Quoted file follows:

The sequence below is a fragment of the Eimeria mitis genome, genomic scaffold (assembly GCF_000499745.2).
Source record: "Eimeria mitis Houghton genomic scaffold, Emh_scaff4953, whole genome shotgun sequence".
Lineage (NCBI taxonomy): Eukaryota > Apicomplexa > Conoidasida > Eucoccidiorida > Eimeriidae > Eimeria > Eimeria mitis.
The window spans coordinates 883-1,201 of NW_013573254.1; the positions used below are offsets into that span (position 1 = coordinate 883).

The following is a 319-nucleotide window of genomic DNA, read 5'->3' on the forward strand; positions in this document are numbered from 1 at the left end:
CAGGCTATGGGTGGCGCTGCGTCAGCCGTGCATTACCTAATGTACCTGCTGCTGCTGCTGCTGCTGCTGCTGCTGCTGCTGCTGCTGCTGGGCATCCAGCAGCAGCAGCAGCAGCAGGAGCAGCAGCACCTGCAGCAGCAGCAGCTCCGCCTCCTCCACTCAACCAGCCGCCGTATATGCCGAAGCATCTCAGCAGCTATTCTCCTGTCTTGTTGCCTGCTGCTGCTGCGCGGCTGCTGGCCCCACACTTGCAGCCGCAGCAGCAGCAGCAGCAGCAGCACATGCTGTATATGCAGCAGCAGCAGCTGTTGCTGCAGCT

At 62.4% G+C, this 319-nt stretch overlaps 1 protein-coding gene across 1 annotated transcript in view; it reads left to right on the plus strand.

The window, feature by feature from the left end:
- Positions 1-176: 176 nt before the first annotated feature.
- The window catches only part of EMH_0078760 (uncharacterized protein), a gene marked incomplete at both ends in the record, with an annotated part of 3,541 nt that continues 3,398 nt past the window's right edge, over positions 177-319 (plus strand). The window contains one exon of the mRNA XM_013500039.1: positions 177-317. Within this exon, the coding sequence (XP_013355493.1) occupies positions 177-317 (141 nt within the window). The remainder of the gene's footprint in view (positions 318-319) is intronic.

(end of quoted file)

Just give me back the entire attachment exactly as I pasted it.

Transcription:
The sequence below is a fragment of the Eimeria mitis genome, genomic scaffold (assembly GCF_000499745.2).
Source record: "Eimeria mitis Houghton genomic scaffold, Emh_scaff4953, whole genome shotgun sequence".
Lineage (NCBI taxonomy): Eukaryota > Apicomplexa > Conoidasida > Eucoccidiorida > Eimeriidae > Eimeria > Eimeria mitis.
The window spans coordinates 883-1,201 of NW_013573254.1; the positions used below are offsets into that span (position 1 = coordinate 883).

The following is a 319-nucleotide window of genomic DNA, read 5'->3' on the forward strand; positions in this document are numbered from 1 at the left end:
CAGGCTATGGGTGGCGCTGCGTCAGCCGTGCATTACCTAATGTACCTGCTGCTGCTGCTGCTGCTGCTGCTGCTGCTGCTGCTGCTGCTGGGCATCCAGCAGCAGCAGCAGCAGCAGGAGCAGCAGCACCTGCAGCAGCAGCAGCTCCGCCTCCTCCACTCAACCAGCCGCCGTATATGCCGAAGCATCTCAGCAGCTATTCTCCTGTCTTGTTGCCTGCTGCTGCTGCGCGGCTGCTGGCCCCACACTTGCAGCCGCAGCAGCAGCAGCAGCAGCAGCACATGCTGTATATGCAGCAGCAGCAGCTGTTGCTGCAGCT

At 62.4% G+C, this 319-nt stretch overlaps 1 protein-coding gene across 1 annotated transcript in view; it reads left to right on the plus strand.

The window, feature by feature from the left end:
- Positions 1-176: 176 nt before the first annotated feature.
- The window catches only part of EMH_0078760 (uncharacterized protein), a gene marked incomplete at both ends in the record, with an annotated part of 3,541 nt that continues 3,398 nt past the window's right edge, over positions 177-319 (plus strand). The window contains one exon of the mRNA XM_013500039.1: positions 177-317. Within this exon, the coding sequence (XP_013355493.1) occupies positions 177-317 (141 nt within the window). The remainder of the gene's footprint in view (positions 318-319) is intronic.